SINGAPORE – No nation can tackle the coronavirus crisis alone, and countries big and small have to work together in a conducive strategic environment and through a regional architecture that fosters peace and stability, said Prime Minister Lee Hsien Loong, as he stressed the need for cooperation in promoting vaccine multilateralism, technology sharing and mutual support for economy recovery.
Making these points on Saturday (Nov 14) while he and fellow Asean leaders met with their key partners during the 15th East Asia Summit which was held virtually, PM Lee said: “In the midst of a global pandemic, more than ever, cooperation is needed to bring the spread of Covid-19 under control and rebuild the global economy.”
The annual East Asia Summit (EAS) brings together Asean as well as Australia, China, India, Japan, South Korea, New Zealand, Russia and the United States, and represents over half the world’s population and gross domestic product.
Asean leaders were joined by Chinese Premier Li Keqiang and Russian President Vladimir Putin, but the United States was represented by National Security Advisor Robert O’Brien and India by External Affairs Minister S Jaishankar.
The EAS plays a key role as the premier forum for dialogue on broad strategic, political and economic issues, and Mr Lee noted that it has become an integral part of the open and inclusive Asean-centric regional architecture.
“Over the years, several concepts of regional engagement have been proposed and discussed. Singapore welcomes greater engagement, but any proposal must support the principles of Asean centrality and unity, and be rooted in an open, inclusive, and rules-based world order underpinned by international law,” said Mr Lee, adding that this should also be in line with the Asean Outlook on the Indo-Pacific which guides cooperation in the region.
In his remarks to fellow leaders, Mr Lee raised the need to promote vaccine multilateralism, a point he had raised at separate meetings with fellow leaders at the 37th Asean Summit and related meetings.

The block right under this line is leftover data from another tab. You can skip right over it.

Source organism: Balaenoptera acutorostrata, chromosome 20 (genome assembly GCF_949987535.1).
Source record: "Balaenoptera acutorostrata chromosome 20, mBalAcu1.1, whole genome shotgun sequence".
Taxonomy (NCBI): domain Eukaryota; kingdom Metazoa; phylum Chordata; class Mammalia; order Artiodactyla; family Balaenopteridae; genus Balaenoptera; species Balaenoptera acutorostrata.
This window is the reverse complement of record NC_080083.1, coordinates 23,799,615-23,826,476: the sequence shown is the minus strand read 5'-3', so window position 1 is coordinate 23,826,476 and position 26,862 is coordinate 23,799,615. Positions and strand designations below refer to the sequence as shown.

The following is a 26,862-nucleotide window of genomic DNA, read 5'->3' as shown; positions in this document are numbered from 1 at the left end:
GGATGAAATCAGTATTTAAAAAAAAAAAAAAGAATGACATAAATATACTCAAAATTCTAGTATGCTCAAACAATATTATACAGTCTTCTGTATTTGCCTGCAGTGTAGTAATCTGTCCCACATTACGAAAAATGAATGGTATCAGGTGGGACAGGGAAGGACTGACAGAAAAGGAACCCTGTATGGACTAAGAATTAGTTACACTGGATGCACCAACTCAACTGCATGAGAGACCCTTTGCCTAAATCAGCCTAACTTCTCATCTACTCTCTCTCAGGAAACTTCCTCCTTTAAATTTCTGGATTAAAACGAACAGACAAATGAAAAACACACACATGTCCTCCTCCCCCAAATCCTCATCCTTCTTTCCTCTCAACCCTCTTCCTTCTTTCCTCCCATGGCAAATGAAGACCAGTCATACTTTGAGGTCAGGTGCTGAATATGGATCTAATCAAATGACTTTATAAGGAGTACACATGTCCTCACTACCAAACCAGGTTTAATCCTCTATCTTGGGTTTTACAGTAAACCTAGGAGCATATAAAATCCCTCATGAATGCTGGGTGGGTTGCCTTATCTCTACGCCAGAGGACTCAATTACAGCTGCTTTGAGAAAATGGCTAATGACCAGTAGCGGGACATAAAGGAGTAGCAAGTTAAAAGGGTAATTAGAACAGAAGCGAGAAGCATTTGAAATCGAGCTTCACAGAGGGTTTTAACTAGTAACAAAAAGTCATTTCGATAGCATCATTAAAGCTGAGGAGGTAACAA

“No country is safe until all countries are safe. A working vaccine is part of the solution to enable countries to finally emerge from this crisis,” he said, adding that “fortunately” most of the world’s leading Covid-19 vaccine candidates come from countries participating in the EAS.
He said Singapore is ready to contribute in this area. It is investing heavily in research and development and building up vaccine manufacturing capacities to meet the region’s needs.
Many EAS participating nations have adopted innovative technological solutions such as contact tracing and improving testing capacities, and countries should share this technology to help combat the pandemic, said Mr Lee.
“We should learn from one another’s experiences, open source the software codes wherever possible, and encourage interoperability where practical,” he said, noting that platforms like the Asean Smart Cities Network can facilitate this exchange of ideas and inculcate a spirit of mutual sharing and support.
Mr Lee also encouraged countries to support one another’s economy recovery, which he said would mitigate the longer-term global economic impact of the pandemic on people and businesses.
“It is critical to uphold a rules-based, open and inclusive multilateral trading system,” he said.
Mr Lee added that the Regional Comprehensive Economic Partnership (RCEP) – set to be signed on Sunday – will spur business confidence and boost the region’s economic recovery through enhanced market access, comprehensive trade facilitative measures, and expanded commitments in areas such as e-commerce and intellectual property rights.
He added that statements adopted by leaders at the summit symbolised the “strong political will” to address common challenges such as counter-terrorism, cybersecurity and transboundary pollution.
He also welcomed the progress made in negotiations between Asean and China on the Code of Conduct in the South China Sea, adding that there is “a lot of work ahead” to reach an effective and substantive agreement.
Said Mr Lee: “I am confident that despite the pandemic, EAS Member States will not lose sight of these other priorities,” he said.